As you have probably noticed, the blog is public again. It turns out that Google will only allow up to 100 readers per "private" blog (believing that 350 or so people really qualifies as "public"), so I was either going to need to make duplicate copies of the blog & post to each of them, take bids for the 100 spots, or learn to hack into Google's software. So, until I think of something different, we're public again, but with a sprinkling of obsessed ex-wife repellent:
Our wedding was a year & a half ago, and the divorce was over 4 years ago, so yes, as one person put it, we are dealing with "a special brand of crazy here." I thought that summed it up nicely.
It's nice to be in a "normal" month, but except for a few exceptions (a white chocolate martini, Diet Pepsi, and each getting one stick of a Kit Kat bar), we've mostly stuck with the new eating habits. Sad confession--I still haven't finished reading In Defense of Food, but I guess since we've lived it, Mr. Pollan would understand. To be honest, since he is a journalist and not a nutritionist, his books do need to be taken with a grain of salt, but all books about eating need a "spin" of some sort, since we all REALLY know how we should eat--lots of green vegetables, fruits, whole grains, lean meats in moderation, and probably nothing at all with "Hostess" on the label. I do enjoy some of his maxims, however:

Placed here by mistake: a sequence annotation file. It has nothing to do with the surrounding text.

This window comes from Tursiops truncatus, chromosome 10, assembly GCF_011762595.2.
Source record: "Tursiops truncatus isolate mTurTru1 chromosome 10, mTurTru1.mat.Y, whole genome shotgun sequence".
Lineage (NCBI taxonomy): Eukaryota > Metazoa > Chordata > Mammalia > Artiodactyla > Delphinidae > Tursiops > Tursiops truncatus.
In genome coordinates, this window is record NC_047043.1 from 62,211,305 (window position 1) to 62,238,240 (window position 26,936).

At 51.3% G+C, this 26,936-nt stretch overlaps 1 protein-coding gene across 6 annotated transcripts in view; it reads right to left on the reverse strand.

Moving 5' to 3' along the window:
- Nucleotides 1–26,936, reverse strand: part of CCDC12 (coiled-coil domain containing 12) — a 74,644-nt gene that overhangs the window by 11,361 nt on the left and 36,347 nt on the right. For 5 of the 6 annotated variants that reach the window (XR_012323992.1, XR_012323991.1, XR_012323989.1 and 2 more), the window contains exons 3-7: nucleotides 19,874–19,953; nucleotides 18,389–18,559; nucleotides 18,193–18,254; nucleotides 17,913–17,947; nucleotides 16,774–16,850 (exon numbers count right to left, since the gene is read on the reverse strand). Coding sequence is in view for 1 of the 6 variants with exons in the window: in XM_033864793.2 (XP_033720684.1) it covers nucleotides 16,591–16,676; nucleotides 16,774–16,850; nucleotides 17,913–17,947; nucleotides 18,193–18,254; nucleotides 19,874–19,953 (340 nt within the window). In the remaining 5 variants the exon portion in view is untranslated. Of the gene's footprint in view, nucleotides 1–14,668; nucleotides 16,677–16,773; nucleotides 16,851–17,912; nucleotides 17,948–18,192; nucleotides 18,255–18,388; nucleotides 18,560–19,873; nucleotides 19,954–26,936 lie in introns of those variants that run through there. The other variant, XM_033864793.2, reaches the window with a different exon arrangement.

"Eat Food. Not Too Much. Mostly Plants."
"Do All Your Eating at a Table. (No, a desk is not a table)"
And my personal favorite...
"Don't get your fuel from the same place your car does."
Love that one!
The one that would have surprised me had I not worked with nutritionists & dietitians for 3 years while working for the American Diabetes Association:
"Avoid food products that make health claims."
This one is surprisingly true. Next time you're in a grocery store, look at the commercially packaged breads and compare anything with the word "grain" in the name to regular whole wheat bread--especially the fiber. A dietitian told me years ago that the more claims a bread makes about "whole grains" the less likely it is to have them. I don't know if this is universally true, nor what advertising loophole allows this little paradox, but whenever I check breads in the supermarket, she has been consistently right.
We live in a very strange world.
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